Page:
‘We’re back,’ says Cebu Pacific as prepandemic flight levels near
The financial losses arising from the canceled and delayed flights due to the air traffic navigation glitch on Jan. 1 will not derail the recovery plans of Cebu Pacific, which eyes to return to profitability as early as first quarter of this year.
The budget carrier, which is nearing full restoration of flight capacity, is also allocating P42 billion in capital expenditures this year for mostly aircraft-related spending.
Cebu Pacific president Xander Lao, on the sidelines of an event on Wednesday in Makati City, told reporters that the New Year’s Day incident only had minimal impact financially for the company, which operated 16 recovery flights following the shutdown of the communications, navigation and surveillance/air traffic management system. He did not disclose specific figures.
“It’s just one day. Obviously, it’s not a great experience for those that were impacted [but] those that were travelling Jan. 2 onwards, [operations were already normalized],” he explained.
Despite the initial setback, Lao said the Gokongwei-led airline is targeting to turn in profits by first quarter, which would be the first time since 2020 when flights were grounded at the height of the pandemic.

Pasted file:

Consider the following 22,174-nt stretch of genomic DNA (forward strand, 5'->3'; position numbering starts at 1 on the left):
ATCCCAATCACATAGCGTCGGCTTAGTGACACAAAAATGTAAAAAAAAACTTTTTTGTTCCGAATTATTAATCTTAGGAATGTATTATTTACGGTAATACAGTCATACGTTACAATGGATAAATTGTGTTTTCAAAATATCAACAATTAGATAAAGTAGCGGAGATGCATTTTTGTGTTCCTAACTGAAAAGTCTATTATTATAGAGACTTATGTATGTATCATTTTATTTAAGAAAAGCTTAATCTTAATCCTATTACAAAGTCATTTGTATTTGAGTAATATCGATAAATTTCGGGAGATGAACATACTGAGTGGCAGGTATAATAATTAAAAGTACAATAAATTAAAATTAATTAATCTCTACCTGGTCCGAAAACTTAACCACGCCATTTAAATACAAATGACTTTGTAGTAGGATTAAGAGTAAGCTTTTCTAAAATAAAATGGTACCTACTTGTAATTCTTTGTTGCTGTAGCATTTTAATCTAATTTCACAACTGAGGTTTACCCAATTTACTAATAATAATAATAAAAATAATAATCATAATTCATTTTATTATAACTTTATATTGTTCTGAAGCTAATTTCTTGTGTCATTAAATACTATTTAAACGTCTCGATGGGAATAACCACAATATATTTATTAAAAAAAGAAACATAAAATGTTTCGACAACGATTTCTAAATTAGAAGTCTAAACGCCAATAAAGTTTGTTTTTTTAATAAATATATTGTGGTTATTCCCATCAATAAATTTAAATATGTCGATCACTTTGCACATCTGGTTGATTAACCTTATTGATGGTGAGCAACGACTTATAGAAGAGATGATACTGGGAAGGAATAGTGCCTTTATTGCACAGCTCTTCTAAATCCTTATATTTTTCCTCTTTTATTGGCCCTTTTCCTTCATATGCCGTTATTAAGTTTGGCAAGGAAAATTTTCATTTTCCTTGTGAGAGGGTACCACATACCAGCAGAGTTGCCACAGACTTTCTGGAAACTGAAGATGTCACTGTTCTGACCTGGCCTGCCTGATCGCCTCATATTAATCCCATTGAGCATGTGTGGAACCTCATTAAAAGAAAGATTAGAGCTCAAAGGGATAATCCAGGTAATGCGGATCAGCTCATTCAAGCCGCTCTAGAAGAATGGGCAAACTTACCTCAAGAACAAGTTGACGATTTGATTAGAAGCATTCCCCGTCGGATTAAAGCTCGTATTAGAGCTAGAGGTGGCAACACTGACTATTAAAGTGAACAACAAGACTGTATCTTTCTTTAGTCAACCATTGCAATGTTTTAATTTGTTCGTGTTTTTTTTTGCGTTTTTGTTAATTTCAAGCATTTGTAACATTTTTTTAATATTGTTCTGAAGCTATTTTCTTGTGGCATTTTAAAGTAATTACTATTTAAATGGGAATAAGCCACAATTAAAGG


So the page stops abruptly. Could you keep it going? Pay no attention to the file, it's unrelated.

“We are hoping for a full-year net income. First quarter traditionally for the airlines has been strong [usually], in particular, January,” he added.
In January to September of last year, Cebu Pacific operator reported its net losses were narrowed to P12.05 billion from nearly P22 billion in the same period in 2021 with the further return of mobility.
Candice Iyog, Cebu Pacific vice president for marketing and customer experience, said the budget carrier was set to fully restore its 34 domestic and 25 international routes by March.
It currently accommodates about 350 flights per day on average, which is nearing the 380 to 420 daily flights prior to the pandemic. Last year, it flew nearly 15 million passengers, a marked growth from just 3.3 million passengers in 2021.
“We are back,” Iyog said.
She was optimistic that international routes will drive the recovery this year, noting the easing travel requirements to several countries including Bangkok, Taiwan, South Korea, Japan, Australia, Hong Kong, Macau and China.
Cebu Pacific will offer flights to Xiamen, China, next month. It is set to increase flight capacities to Guangzhou, Shanghai and Shenzhen this month.
By March, the low-cost airline will increase flight frequencies from Manila to Bangkok, Brunei and Sydney. It will also open routes to Melbourne and Macau the same month.
The budget carrier took delivery of its ninth Airbus 320neo (new engine option) aircraft earlier this month. It is set to receive 10 more new units this year: three A320s, three A321 and four A330, all in the “neo” configuration.
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